(c) The situation of the Catholic Church, or any Church, in the State of Israel and in the territories is one of complete freedom of worship, unlike that existing in many Arab states with which the Holy See has normal relations . . .
Finally, as recently as March 1991 Pope John Paul II spoke about one injustice in the Arab-Israeli conflict, and only one: that against the Palestinians. This is not exactly the even-handed and objective stand that one could expect the Holy See to take on this matter. Is it totally unjustified to think that the Church has not yet gotten rid of two thousand years of her “teaching of contempt” against the Jews?
Eugene J. Fisher replies:
Sergio Minerbi’s point of contention with my comments on his book is difficult to pin down. On the one hand, he states that he never said that the Holy See today has a specifically theological problem with the existence of the State of Israel”which is the point I was attempting to rebut”but limited his study and therefore his conclusions to the period 1895-1925. On the other hand, he himself cites the concluding lines of his book that make precisely the claim he now says he did not make.
Likewise, both Minerbi’s book and his letter make great use of the alleged theological animosity toward Zionism of “representatives of the Holy See,” which, again, is the point I was attempting to rebut, yet he also says that the matter “is in my eyes entirely irrelevant.” Which is it to be? I, after all, did not raise the issue that Minerbi considers irrelevant, hut simply responded to it. My own point, to be clear, is not that there are no difficulties, but simply that trying to write off these difficulties as the “teaching of contempt” is to obscure the realities of Vatican policy historically and at present by refusing to look at them squarely.
Minerbi’s attempt to move the issue away from the core issues (from the point of view of the Holy See) of the religious rights of the Christian communities of Israel, the actual status of the city of Jerusalem under international law, and the status of the Palestinians is not helpful to an understanding of what is going on in the Church. Let us, I would urge, agree with Minerbi that the theological issue he has raised is irrelevant and move on from there.
This said, a couple of glaring inaccuracies in Minerbi’s comments on Catholic doctrine need to he clarified. First, it is not true to say that the Second Vatican Council only “partially modified” the deicide charge. By rejecting explicitly the notion that the Jews as a people can he collectively blamed, either “then” or “now,” for Jesus’ death, the Council definitively ended any and all discussion of deicide, save to condemn it, in Catholic teaching. There exists an extensive literature on this topic that Minerbi might want at least to dabble in before hazarding to pronounce judgment on it.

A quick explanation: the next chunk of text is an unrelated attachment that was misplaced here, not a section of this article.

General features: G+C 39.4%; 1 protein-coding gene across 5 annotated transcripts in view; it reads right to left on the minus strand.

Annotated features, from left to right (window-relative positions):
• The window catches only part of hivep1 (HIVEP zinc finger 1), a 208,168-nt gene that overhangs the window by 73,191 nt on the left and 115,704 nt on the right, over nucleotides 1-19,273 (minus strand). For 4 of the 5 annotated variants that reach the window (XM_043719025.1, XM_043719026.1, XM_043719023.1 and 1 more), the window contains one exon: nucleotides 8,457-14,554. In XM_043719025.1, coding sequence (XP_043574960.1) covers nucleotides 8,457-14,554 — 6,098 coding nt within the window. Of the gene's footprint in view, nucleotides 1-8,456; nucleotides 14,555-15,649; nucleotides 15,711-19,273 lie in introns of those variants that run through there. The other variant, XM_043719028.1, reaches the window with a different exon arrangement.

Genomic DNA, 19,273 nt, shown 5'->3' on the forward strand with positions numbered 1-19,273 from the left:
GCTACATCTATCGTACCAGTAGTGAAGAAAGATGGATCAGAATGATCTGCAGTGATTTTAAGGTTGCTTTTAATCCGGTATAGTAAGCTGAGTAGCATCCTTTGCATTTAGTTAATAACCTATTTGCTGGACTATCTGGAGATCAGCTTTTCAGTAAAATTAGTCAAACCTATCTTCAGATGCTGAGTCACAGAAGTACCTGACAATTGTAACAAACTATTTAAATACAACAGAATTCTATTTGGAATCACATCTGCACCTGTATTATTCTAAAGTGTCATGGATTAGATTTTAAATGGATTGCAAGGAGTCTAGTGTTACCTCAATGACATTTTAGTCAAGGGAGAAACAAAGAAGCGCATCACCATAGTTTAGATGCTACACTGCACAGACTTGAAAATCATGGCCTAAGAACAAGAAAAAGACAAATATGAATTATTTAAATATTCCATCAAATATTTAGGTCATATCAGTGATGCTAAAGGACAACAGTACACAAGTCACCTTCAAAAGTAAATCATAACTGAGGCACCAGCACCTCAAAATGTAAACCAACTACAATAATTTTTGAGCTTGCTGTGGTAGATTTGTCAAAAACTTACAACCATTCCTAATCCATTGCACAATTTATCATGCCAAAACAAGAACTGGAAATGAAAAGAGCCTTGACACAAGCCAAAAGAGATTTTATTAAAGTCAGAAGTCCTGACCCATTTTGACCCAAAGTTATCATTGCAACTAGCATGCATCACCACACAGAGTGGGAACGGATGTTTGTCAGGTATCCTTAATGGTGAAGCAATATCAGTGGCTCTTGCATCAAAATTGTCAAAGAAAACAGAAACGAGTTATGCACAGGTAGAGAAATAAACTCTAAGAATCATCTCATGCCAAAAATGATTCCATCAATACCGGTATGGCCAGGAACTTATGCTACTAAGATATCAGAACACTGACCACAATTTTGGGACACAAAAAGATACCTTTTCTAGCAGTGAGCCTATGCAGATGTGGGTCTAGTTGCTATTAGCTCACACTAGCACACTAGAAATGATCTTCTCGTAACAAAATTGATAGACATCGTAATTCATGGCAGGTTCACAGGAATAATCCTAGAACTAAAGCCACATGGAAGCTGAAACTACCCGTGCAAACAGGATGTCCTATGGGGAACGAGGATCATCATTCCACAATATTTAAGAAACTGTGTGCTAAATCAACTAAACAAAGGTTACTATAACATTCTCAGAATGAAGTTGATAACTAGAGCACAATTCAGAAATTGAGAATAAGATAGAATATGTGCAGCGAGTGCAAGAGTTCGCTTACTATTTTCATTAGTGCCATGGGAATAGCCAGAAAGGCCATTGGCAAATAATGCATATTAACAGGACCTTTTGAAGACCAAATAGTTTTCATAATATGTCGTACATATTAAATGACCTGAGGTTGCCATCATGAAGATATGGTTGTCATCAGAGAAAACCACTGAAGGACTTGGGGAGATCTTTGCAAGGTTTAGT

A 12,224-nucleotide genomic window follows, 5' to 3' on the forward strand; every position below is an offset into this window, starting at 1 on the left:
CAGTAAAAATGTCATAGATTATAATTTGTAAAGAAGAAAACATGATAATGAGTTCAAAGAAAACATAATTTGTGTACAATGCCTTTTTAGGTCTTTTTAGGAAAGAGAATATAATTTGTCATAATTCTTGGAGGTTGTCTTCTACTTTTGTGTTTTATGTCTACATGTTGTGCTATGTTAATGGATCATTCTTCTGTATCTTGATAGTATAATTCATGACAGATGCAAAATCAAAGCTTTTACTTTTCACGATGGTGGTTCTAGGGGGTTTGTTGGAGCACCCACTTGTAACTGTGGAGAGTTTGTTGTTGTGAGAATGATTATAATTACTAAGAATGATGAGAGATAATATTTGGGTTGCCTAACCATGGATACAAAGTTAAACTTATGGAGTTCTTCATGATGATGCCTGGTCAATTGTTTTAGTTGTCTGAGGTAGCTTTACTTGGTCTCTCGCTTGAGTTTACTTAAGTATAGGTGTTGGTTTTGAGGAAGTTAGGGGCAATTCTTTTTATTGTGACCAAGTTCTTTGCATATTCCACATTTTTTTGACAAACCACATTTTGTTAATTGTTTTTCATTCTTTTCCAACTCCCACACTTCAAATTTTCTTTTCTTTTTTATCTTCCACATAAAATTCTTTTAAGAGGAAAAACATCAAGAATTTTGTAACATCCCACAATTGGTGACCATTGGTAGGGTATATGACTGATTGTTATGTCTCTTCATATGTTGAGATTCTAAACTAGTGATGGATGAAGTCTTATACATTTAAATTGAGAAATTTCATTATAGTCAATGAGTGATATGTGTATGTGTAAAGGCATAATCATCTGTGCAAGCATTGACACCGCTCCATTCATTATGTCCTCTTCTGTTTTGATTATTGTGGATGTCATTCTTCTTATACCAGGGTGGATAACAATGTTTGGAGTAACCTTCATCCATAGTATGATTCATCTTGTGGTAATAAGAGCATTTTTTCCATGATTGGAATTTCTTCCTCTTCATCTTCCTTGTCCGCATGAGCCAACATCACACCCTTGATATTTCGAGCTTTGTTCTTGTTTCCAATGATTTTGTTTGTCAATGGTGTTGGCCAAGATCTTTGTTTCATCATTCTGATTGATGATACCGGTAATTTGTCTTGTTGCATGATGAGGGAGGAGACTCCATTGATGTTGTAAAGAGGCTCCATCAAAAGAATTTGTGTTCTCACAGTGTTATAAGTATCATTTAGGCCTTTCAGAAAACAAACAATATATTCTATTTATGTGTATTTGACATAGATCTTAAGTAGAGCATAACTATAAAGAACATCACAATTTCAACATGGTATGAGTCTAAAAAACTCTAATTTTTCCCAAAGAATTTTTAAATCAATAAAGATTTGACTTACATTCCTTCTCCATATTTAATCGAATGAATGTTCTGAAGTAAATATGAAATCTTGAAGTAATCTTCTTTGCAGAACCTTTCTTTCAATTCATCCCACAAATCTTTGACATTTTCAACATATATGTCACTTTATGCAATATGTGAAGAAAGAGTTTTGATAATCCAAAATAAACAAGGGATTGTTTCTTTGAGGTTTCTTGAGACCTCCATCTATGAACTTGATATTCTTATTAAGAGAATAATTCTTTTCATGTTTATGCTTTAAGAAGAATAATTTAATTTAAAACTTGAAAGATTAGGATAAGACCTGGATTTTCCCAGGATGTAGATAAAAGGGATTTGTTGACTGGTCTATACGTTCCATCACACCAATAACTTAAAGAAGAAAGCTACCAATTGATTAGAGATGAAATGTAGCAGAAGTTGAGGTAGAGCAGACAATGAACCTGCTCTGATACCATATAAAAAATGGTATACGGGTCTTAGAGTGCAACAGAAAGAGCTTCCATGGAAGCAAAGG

Secondly, the Council did favor biblical terminology in referring to the Jewish people, such as “offspring of Abraham,” but it also used common language such as “the Jews” (eight times) and, contra Minerbi, “the chosen people” (once, with reference to the Exodus). The terms “Jewish people” and “people of God” have become, as Minerbi should know if he has followed at all the statements of the Holy See since the Council and of Pope John Paul II, the normal language of Church teaching today. Indeed, the ecumenical guidelines of the Diocese of Rome use the phrase, “the people of God, Jews and Christians.” Readers of Minerbi’s book, therefore, should be warned, as I tried to do in my brief article, that the author is innocent of in-depth knowledge of Catholic theology or doctrine. He studied the history with which he deals from a purely diplomatic-political point of view and would have had a much better book by sticking to those quite valid perspectives. With this said, it can also be said that in some ways I liked Minerbi’s book. It was his presumption, without adequate documentation or reflection, of allegedly malevolent theological motivation on the part of Church leaders that I found to be beyond both Minerbi’s evidence and his competence.
With regard to the substance of the matter, there is of course a religious attachment of Christians to Eretz Israel as the Land of Jesus and the site of what are for us the mysteries of salvation. This religious attachment of Christians to the Land is indeed relevant to an understanding of the policy of the Holy See. I happen to believe that there is a quite legitimate “stake” of the Church in the fate not only of the Holy Places but of the Christian communities surrounding them, and that the preservation of these legitimate Church interests has been at the heart of Vatican policy from Herzl’s time to our own. The legitimacy of the Church’s stake, it appears to me on reflection, may be what Minerbi is trying to downplay by his accusations, though I hope that is not the case. Certain more extreme groups in Israel today actively deny the traditional rights of the Christian minority, and it would be disheartening to believe that so distinguished a representative of the State of Israel would wish either intentionally or unintentionally to give credence to such extremist views. This would indicate a troubling shift in Israeli policy, which, as Minerbi rightly claims, has been quite positive up to this point.